Faculty Feature of the Month

January 29, 2021 - Ireland Ingram

January’s HRCC featured Faculty Member of the Month is Dr. Monique Mitchell Turner. Dr. Turner is a Professor and the Chair of the Department of Communication at Michigan State University. Prior to this appointment, she served as Associate Dean of MPH programs at the Milken Institute School of Public Health at the George Washington University. Turner is trained in persuasion and employs that expertise in health and risk communication; with a particular focus on message design and evaluation, risk perception, and cognitive processing of health risk communication (including risk judgment and decision making). Turner’s main focus is on the role that emotions play in the underlying psychosocial processes explaining message effects; her work has examined the effects of guilt, shame, anger, and fear (etc) in the cognitive impacts of public health messaging. Turner is the author of the Anger Activism model—a behavioral theory explaining when anger is constructive versus deleterious. As the former director of the Center for Risk Communication Research at the University of Maryland, Turner’s research has been funded by organizations such as Health and Human Services, the Food and Drug Administration, the Joint Institute for Food Safety and Applied Nutrition (JIFSAN), and the Centers for Disease Control. Turner is the former Senior Editor of Health Communication and is the former associate editor of Communication Research Reports. She is the past chairperson of both the Communication and Social Cognition Division of the National Communication Association and the Health Communication Division of the International Communication Association.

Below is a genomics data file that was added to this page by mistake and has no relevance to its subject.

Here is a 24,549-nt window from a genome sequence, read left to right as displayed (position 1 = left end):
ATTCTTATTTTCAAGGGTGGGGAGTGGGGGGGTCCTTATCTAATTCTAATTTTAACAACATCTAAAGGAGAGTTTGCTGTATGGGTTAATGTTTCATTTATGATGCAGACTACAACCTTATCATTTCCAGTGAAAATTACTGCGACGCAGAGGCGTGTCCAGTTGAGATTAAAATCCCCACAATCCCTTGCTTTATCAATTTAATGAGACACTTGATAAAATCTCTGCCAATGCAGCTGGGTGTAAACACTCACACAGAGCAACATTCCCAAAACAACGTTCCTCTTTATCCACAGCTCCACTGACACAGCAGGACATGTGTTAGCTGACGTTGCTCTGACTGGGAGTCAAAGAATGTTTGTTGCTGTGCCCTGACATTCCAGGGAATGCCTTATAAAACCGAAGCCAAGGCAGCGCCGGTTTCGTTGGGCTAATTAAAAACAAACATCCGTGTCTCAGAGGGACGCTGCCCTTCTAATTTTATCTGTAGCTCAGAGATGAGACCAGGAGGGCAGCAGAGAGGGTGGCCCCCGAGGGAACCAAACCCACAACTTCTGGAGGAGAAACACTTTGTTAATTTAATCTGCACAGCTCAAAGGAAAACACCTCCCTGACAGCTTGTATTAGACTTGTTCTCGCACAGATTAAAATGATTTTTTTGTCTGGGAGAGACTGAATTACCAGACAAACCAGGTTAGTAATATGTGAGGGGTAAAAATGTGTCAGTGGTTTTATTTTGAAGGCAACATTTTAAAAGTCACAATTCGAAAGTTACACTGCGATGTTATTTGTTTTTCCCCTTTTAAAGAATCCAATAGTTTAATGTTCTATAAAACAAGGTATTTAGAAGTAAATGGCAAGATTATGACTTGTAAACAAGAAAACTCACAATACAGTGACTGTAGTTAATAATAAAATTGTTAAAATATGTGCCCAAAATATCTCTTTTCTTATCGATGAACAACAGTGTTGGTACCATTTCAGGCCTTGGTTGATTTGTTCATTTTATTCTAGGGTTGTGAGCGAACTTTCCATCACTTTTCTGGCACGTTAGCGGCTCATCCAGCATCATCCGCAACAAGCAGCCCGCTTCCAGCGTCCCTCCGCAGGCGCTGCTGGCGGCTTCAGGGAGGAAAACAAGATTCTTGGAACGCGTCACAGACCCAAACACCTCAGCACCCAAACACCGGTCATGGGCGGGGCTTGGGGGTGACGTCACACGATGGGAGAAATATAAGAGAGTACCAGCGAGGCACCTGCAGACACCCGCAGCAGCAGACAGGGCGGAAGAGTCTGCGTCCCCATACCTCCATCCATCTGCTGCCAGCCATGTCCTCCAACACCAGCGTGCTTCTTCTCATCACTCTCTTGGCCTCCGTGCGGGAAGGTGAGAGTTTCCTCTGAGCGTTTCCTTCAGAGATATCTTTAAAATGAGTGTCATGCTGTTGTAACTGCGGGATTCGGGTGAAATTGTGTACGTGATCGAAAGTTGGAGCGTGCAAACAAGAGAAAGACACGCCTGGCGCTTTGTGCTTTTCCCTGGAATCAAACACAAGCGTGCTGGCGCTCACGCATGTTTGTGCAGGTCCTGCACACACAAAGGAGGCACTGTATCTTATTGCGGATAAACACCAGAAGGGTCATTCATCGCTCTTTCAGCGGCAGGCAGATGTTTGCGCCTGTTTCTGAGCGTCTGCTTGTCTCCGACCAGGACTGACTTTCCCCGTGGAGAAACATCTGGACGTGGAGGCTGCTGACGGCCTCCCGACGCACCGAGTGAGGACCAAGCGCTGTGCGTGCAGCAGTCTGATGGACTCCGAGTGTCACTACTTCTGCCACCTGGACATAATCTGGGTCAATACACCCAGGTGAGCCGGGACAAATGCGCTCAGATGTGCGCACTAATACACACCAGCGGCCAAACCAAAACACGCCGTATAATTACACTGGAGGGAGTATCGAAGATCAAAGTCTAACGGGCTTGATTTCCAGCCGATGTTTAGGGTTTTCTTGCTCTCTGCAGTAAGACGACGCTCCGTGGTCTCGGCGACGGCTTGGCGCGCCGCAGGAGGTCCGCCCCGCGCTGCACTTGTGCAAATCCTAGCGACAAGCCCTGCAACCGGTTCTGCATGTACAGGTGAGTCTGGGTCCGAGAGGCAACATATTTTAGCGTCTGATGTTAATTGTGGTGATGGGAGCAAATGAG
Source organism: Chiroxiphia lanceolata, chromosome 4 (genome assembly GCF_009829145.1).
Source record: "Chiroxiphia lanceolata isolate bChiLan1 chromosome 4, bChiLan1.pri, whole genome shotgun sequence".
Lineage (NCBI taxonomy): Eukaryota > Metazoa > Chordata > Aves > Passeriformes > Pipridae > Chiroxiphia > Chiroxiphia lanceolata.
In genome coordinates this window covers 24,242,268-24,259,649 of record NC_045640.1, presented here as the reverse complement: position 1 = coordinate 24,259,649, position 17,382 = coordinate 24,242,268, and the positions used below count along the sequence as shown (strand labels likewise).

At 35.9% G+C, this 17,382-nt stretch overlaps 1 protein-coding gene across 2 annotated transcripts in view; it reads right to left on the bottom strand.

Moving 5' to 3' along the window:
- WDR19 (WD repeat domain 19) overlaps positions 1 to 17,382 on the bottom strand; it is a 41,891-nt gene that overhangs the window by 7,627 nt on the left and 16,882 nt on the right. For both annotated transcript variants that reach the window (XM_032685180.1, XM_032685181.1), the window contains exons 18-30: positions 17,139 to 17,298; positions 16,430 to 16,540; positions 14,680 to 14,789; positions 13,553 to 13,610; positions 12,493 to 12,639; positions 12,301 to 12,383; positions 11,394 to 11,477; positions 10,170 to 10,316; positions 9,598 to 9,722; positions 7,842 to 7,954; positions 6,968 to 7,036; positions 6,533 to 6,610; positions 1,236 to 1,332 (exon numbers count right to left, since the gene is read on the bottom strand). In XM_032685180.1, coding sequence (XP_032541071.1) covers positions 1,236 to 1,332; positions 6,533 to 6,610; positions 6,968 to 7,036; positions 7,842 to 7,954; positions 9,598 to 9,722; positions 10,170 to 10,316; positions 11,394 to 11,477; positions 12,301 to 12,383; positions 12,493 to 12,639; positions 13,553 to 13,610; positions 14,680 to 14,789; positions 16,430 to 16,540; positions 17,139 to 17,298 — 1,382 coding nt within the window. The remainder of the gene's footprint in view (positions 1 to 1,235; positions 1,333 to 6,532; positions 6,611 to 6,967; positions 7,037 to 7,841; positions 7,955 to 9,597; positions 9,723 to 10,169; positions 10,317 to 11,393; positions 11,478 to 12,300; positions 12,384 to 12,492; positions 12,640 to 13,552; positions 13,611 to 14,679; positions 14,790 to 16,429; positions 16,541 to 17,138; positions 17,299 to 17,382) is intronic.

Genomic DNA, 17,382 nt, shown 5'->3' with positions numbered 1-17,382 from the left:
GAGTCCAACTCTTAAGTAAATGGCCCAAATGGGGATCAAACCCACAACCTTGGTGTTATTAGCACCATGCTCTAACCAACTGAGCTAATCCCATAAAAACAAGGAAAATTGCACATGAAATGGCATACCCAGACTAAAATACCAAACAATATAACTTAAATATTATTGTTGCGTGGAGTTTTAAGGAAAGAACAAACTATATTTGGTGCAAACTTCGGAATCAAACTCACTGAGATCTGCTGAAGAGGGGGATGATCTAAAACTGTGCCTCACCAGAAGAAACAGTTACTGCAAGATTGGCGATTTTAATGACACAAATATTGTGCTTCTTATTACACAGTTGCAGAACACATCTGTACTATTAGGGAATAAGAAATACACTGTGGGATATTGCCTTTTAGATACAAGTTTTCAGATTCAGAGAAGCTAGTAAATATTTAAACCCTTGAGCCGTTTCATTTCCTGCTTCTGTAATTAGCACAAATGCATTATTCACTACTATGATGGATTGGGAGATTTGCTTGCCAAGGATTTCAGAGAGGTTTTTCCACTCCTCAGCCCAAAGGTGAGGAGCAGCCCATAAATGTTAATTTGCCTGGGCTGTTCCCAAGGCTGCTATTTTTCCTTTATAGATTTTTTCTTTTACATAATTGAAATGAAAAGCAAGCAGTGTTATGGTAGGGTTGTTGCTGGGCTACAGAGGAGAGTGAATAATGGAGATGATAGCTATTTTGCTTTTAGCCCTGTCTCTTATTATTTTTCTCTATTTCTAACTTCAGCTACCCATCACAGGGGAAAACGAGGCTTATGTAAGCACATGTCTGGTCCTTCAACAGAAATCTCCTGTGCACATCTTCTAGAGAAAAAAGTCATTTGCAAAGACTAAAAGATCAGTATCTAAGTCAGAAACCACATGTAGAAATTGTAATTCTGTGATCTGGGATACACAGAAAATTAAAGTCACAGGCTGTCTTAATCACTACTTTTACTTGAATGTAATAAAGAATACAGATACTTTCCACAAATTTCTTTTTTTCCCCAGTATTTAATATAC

About her research:

“My research program is at the intersection of persuasion and social influence, social cognition and emotion, and risk perception and behavior. Specifically, I examine the psycho-social processes through which risk and health messages affect outcomes like decision making, emotions, cognitive processing, and behavior. Much of my research examines the role of emotional appeals in perceptions of risk, risk behaviors, and cognitive responses to messages; my work outlines the conditions under which emotions like anger, guilt, sadness, and shame can lead to beneficial versus deleterious outcomes. I have applied this work to a variety of contexts, including antibiotic resistance, teen pregnancy, obesity, tobacco use, and sexually transmitted infections.”